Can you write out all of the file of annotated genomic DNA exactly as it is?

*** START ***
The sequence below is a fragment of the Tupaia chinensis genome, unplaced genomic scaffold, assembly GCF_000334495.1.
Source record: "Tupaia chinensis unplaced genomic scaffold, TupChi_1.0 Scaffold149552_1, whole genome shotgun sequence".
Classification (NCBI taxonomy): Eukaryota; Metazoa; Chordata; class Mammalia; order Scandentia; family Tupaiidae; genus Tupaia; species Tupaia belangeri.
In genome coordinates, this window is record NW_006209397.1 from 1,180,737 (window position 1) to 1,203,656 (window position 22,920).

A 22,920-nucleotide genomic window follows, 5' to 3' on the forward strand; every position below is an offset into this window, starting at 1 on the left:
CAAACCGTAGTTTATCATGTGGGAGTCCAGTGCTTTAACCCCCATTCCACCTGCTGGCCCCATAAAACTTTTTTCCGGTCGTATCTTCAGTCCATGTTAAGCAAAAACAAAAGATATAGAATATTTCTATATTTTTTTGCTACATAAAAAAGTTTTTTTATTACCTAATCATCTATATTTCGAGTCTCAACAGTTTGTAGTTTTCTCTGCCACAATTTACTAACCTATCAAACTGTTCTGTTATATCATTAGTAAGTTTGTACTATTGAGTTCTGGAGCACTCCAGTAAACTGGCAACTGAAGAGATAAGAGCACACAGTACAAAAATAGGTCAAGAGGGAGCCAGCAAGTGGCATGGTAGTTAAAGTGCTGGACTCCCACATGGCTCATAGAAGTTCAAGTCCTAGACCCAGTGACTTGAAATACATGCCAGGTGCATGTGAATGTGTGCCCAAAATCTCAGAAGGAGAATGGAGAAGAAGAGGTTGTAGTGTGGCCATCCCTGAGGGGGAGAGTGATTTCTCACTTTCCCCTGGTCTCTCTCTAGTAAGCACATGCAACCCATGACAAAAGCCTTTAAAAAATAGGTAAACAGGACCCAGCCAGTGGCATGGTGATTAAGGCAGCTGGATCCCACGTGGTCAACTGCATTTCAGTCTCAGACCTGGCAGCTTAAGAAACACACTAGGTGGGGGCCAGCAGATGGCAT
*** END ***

The sequence below is a fragment of the Tupaia chinensis genome, unplaced genomic scaffold, assembly GCF_000334495.1.
Source record: "Tupaia chinensis unplaced genomic scaffold, TupChi_1.0 Scaffold149552_1, whole genome shotgun sequence".
Classification (NCBI taxonomy): Eukaryota; Metazoa; Chordata; class Mammalia; order Scandentia; family Tupaiidae; genus Tupaia; species Tupaia belangeri.
In genome coordinates, this window is record NW_006209397.1 from 1,180,737 (window position 1) to 1,203,656 (window position 22,920).

A 22,920-nucleotide genomic window follows, 5' to 3' on the forward strand; every position below is an offset into this window, starting at 1 on the left:
CAAACCGTAGTTTATCATGTGGGAGTCCAGTGCTTTAACCCCCATTCCACCTGCTGGCCCCATAAAACTTTTTTCCGGTCGTATCTTCAGTCCATGTTAAGCAAAAACAAAAGATATAGAATATTTCTATATTTTTTTGCTACATAAAAAAGTTTTTTTATTACCTAATCATCTATATTTCGAGTCTCAACAGTTTGTAGTTTTCTCTGCCACAATTTACTAACCTATCAAACTGTTCTGTTATATCATTAGTAAGTTTGTACTATTGAGTTCTGGAGCACTCCAGTAAACTGGCAACTGAAGAGATAAGAGCACACAGTACAAAAATAGGTCAAGAGGGAGCCAGCAAGTGGCATGGTAGTTAAAGTGCTGGACTCCCACATGGCTCATAGAAGTTCAAGTCCTAGACCCAGTGACTTGAAATACATGCCAGGTGCATGTGAATGTGTGCCCAAAATCTCAGAAGGAGAATGGAGAAGAAGAGGTTGTAGTGTGGCCATCCCTGAGGGGGAGAGTGATTTCTCACTTTCCCCTGGTCTCTCTCTAGTAAGCACATGCAACCCATGACAAAAGCCTTTAAAAAATAGGTAAACAGGACCCAGCCAGTGGCATGGTGATTAAGGCAGCTGGATCCCACGTGGTCAACTGCATTTCAGTCTCAGACCTGGCAGCTTAAGAAACACACTAGGTGGGGGCCAGCAGATGGCAT